Devils point. Especially if you happen to be here on a Sunday when they host Stripperoake starting at 9 pm. You sing, the girls dance, a good time is had by all.

Sassys. A bit closer in this is a classic Portland establishment with multiple stages and good food.

Rose City strip. A “hard rock” strip club where the girls dance to Black Sabbath and Jawbreaker, B movies play on the wall and there are several nice pool tables.

Lucky Devil. Hit up Lucky Devil on Tuesdays for “Tiny Tuesdays” when all the dancers are under 5 feet tall.

Casa Diablo. Though not it Southeast, this is Portland’s most riske club and everyone will know you’ve been there when you try to spend the two dollar bills they give as change.

Acropolis. This place has a salad bar, and the owner is a cattle rancher so the steaks are good and cheap. I usually go here for breakfast.



Speaking of breakfast…. brunch! Bunch is the most important meal of the day but if you’re not careful, you can end up standing in line until it turns into happy hour. These are the places I recommend, which will have a reasonable wait time and still deliver on the quality food.

Bar Carlo– Half record store, half brunch spot, this place is so Portland, but has managed to stay off the radar enough to not be mobbed. I recommend the breakfast burrito, breakfast on a bun or the crepe of the day, but it’s all damn good.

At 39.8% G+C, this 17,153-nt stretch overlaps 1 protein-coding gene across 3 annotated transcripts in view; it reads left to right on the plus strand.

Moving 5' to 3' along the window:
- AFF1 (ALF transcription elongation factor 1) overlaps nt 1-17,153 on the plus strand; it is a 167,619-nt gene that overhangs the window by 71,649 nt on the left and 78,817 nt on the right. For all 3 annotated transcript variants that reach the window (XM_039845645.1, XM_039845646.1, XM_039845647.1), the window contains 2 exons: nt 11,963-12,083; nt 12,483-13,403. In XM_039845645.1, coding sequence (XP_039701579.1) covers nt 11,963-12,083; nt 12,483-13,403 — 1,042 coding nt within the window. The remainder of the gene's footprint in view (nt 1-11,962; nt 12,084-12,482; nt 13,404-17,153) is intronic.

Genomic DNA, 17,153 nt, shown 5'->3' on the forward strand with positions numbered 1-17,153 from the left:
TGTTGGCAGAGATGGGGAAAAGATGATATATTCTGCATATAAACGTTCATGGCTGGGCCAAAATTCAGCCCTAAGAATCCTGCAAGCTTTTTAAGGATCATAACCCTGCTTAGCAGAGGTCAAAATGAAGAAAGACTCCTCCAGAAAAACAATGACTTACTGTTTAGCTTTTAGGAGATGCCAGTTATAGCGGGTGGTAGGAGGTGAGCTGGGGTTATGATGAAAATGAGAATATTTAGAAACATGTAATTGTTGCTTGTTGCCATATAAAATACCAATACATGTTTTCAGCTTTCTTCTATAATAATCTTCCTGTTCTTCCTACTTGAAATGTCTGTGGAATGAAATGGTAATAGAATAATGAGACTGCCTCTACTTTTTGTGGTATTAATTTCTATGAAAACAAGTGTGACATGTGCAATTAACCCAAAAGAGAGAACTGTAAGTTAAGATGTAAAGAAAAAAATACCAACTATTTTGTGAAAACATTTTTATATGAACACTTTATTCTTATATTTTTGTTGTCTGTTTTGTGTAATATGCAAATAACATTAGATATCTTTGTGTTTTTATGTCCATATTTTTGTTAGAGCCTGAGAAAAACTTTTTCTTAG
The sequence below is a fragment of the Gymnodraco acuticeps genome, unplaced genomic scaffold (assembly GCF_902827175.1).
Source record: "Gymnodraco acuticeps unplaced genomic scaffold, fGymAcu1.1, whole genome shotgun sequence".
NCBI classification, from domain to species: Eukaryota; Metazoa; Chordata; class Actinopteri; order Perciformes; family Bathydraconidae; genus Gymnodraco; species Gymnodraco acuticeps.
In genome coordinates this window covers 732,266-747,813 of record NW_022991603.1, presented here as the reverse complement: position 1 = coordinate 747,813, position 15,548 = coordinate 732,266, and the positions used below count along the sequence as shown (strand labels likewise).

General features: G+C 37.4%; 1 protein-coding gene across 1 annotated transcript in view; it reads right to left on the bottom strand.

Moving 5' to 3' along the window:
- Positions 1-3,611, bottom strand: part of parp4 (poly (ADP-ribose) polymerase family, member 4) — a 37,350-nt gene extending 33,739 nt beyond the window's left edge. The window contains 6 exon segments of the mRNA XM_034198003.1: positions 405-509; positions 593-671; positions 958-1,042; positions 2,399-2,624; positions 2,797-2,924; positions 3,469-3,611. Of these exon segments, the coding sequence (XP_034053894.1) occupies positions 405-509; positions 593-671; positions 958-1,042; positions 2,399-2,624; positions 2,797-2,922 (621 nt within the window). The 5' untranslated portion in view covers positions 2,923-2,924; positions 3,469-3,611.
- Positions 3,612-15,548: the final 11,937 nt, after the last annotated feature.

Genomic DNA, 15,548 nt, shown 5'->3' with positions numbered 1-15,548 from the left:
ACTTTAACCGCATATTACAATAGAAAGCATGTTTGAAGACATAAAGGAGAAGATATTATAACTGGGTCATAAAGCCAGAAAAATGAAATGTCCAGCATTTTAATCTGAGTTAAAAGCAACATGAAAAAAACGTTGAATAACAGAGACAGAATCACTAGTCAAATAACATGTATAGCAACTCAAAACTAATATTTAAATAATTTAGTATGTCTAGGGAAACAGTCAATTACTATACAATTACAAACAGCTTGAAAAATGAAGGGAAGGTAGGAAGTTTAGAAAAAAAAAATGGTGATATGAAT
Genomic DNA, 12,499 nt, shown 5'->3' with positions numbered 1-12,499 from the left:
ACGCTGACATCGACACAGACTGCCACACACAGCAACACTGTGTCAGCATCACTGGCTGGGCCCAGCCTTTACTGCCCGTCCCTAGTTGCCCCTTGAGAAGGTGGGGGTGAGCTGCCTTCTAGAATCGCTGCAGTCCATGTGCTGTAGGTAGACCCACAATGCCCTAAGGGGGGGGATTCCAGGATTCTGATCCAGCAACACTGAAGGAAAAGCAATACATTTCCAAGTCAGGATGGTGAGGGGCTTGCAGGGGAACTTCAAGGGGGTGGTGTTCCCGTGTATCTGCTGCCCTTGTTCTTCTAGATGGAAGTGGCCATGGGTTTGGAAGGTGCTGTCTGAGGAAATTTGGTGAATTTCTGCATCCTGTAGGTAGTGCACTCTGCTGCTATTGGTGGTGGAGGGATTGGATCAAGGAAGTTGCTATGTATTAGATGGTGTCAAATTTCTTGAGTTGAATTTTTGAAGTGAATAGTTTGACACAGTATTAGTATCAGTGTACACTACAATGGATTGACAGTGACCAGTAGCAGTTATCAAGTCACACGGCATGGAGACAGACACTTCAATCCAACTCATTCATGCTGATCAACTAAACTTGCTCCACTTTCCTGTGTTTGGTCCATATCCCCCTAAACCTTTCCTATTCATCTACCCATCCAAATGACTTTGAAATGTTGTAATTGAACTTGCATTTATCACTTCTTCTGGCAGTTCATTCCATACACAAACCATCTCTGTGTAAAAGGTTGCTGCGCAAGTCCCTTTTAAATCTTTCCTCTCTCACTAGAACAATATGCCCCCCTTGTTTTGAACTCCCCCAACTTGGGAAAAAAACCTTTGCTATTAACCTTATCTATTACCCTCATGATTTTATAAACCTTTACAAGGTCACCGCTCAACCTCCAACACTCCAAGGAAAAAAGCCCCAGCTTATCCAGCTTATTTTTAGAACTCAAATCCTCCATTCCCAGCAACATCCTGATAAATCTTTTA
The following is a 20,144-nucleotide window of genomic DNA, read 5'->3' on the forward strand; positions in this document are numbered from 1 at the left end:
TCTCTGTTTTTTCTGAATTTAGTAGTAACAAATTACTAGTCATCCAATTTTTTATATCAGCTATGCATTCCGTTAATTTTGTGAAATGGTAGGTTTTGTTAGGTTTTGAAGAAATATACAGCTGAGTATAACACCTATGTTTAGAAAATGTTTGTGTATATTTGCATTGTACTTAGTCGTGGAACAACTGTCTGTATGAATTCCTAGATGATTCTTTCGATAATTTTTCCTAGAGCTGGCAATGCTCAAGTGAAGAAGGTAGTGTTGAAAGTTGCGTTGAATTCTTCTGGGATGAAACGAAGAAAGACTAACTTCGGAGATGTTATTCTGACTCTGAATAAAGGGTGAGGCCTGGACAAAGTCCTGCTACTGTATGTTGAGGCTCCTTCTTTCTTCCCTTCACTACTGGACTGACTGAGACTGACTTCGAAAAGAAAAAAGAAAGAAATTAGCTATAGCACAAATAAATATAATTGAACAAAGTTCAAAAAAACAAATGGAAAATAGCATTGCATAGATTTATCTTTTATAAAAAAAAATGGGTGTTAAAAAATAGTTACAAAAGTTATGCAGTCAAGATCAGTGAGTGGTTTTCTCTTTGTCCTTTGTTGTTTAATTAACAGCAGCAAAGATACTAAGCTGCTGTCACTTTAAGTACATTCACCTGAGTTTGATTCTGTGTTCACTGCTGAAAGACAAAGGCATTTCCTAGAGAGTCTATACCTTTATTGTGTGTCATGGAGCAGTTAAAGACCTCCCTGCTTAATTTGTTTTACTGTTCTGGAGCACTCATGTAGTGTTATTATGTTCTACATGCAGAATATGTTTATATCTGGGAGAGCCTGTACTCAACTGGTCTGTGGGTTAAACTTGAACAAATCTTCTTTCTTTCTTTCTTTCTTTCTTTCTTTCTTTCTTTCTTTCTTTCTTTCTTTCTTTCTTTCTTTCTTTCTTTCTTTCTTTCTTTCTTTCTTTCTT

Midpoint- This place is a small so do a drive by and make sure the parking lot isn’t packed with humans. If you do get in, get the fork mashed potatoes over the hash browns, I promise they’re the bomb.

Mehri’s– A little neighborhood joint with good food and an interesting crowd of old Portland locals.

Genie’s 2– Not to be confused with Genie’s this place is inside the Spaceroom on Hawthorne, has tons of seating and a huge patio.

Night Lite (weekends only)- Did someone say bottomless mimosas?

Dots- More all-you-can-drink champagne and OJ and outdoor seating with a highly entertaining parade of Portland bike nerds rolling by.

Dinner Spots


 Slow Bar – The best hamburger in Portland.

Montage – A great place for big groups, Montage serves soul food and Mac and cheese, but more importantly wraps your leftovers in fun tin foil shapes!

Screen Door – You will have to wait, but if you’re craving southern, this place serves reasonably priced upscale cuisine that you won’t wanna miss.

Bete Lukas – Dope Ethiopian.

Mi Pueblo – The best sit down Mexican restaurant in Portland, although it’s actually in Clackamas. Be careful, the large margs are dangerous.

Du’s Grill – The best teriyaki in town, but it’s closed on weekends.

Kennedy School – An old elementary school that McMenamins has converted into bars, restaurants, a movie theater, soaking pools and more.

 Lunch Spots

The Whole Bowl – There are a few locations (the brick and Mortar is on Hawthorne,) but there’s only one thing on the menu. It’s a bowl with beans, rice, salsa, cheese, olives, cilantro and sauce and damn, it’s like eating a hug.